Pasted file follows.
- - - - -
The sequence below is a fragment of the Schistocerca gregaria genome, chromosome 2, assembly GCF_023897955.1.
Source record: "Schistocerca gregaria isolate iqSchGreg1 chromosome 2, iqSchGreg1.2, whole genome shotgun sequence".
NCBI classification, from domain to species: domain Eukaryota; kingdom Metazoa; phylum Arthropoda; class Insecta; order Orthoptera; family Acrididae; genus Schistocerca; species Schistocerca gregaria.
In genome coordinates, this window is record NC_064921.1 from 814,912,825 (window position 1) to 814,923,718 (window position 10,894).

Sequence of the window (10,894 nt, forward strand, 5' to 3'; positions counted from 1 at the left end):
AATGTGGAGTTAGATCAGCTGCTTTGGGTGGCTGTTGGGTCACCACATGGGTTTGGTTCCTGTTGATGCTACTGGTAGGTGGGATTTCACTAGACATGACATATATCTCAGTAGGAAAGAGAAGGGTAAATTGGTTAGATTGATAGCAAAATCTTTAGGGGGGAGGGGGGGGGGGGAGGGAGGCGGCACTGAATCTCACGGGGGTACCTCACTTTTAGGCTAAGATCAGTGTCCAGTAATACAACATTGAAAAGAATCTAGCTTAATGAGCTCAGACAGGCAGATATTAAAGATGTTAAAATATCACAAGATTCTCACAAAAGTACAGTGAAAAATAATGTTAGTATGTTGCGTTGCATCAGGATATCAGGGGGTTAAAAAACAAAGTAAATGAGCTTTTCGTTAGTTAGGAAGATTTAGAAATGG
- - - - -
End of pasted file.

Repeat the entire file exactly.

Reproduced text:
The sequence below is a fragment of the Schistocerca gregaria genome, chromosome 2, assembly GCF_023897955.1.
Source record: "Schistocerca gregaria isolate iqSchGreg1 chromosome 2, iqSchGreg1.2, whole genome shotgun sequence".
NCBI classification, from domain to species: domain Eukaryota; kingdom Metazoa; phylum Arthropoda; class Insecta; order Orthoptera; family Acrididae; genus Schistocerca; species Schistocerca gregaria.
In genome coordinates, this window is record NC_064921.1 from 814,912,825 (window position 1) to 814,923,718 (window position 10,894).

Sequence of the window (10,894 nt, forward strand, 5' to 3'; positions counted from 1 at the left end):
AATGTGGAGTTAGATCAGCTGCTTTGGGTGGCTGTTGGGTCACCACATGGGTTTGGTTCCTGTTGATGCTACTGGTAGGTGGGATTTCACTAGACATGACATATATCTCAGTAGGAAAGAGAAGGGTAAATTGGTTAGATTGATAGCAAAATCTTTAGGGGGGAGGGGGGGGGGGGAGGGAGGCGGCACTGAATCTCACGGGGGTACCTCACTTTTAGGCTAAGATCAGTGTCCAGTAATACAACATTGAAAAGAATCTAGCTTAATGAGCTCAGACAGGCAGATATTAAAGATGTTAAAATATCACAAGATTCTCACAAAAGTACAGTGAAAAATAATGTTAGTATGTTGCGTTGCATCAGGATATCAGGGGGTTAAAAAACAAAGTAAATGAGCTTTTCGTTAGTTAGGAAGATTTAGAAATGG